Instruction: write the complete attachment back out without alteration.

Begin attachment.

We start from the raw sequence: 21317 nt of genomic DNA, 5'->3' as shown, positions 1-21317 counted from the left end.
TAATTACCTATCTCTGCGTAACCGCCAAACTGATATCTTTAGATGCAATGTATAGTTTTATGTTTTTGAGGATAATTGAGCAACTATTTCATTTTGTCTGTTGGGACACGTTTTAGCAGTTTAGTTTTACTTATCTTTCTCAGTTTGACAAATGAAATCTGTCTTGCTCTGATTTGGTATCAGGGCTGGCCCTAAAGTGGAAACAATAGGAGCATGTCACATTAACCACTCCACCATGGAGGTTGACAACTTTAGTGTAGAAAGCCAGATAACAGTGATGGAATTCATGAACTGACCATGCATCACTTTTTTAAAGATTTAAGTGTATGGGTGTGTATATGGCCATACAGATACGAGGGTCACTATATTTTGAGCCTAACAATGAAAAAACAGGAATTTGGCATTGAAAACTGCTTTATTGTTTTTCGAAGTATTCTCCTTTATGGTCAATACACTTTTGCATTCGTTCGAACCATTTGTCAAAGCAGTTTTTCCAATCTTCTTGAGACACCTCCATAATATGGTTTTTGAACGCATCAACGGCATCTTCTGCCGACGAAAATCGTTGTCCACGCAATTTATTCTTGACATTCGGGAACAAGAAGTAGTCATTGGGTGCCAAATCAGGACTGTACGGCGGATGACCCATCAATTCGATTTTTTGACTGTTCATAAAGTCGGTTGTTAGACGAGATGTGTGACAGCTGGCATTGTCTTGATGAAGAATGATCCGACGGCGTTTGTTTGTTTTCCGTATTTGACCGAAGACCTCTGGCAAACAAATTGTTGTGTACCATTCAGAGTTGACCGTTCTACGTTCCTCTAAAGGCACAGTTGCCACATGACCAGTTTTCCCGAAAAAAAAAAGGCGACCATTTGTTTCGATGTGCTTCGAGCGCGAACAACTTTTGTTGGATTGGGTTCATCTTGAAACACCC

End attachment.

We start from the raw sequence: 21317 nt of genomic DNA, 5'->3' as shown, positions 1-21317 counted from the left end.
TAATTACCTATCTCTGCGTAACCGCCAAACTGATATCTTTAGATGCAATGTATAGTTTTATGTTTTTGAGGATAATTGAGCAACTATTTCATTTTGTCTGTTGGGACACGTTTTAGCAGTTTAGTTTTACTTATCTTTCTCAGTTTGACAAATGAAATCTGTCTTGCTCTGATTTGGTATCAGGGCTGGCCCTAAAGTGGAAACAATAGGAGCATGTCACATTAACCACTCCACCATGGAGGTTGACAACTTTAGTGTAGAAAGCCAGATAACAGTGATGGAATTCATGAACTGACCATGCATCACTTTTTTAAAGATTTAAGTGTATGGGTGTGTATATGGCCATACAGATACGAGGGTCACTATATTTTGAGCCTAACAATGAAAAAACAGGAATTTGGCATTGAAAACTGCTTTATTGTTTTTCGAAGTATTCTCCTTTATGGTCAATACACTTTTGCATTCGTTCGAACCATTTGTCAAAGCAGTTTTTCCAATCTTCTTGAGACACCTCCATAATATGGTTTTTGAACGCATCAACGGCATCTTCTGCCGACGAAAATCGTTGTCCACGCAATTTATTCTTGACATTCGGGAACAAGAAGTAGTCATTGGGTGCCAAATCAGGACTGTACGGCGGATGACCCATCAATTCGATTTTTTGACTGTTCATAAAGTCGGTTGTTAGACGAGATGTGTGACAGCTGGCATTGTCTTGATGAAGAATGATCCGACGGCGTTTGTTTGTTTTCCGTATTTGACCGAAGACCTCTGGCAAACAAATTGTTGTGTACCATTCAGAGTTGACCGTTCTACGTTCCTCTAAAGGCACAGTTGCCACATGACCAGTTTTCCCGAAAAAAAAAAGGCGACCATTTGTTTCGATGTGCTTCGAGCGCGAACAACTTTTGTTGGATTGGGTTCATCTTGAAACACCC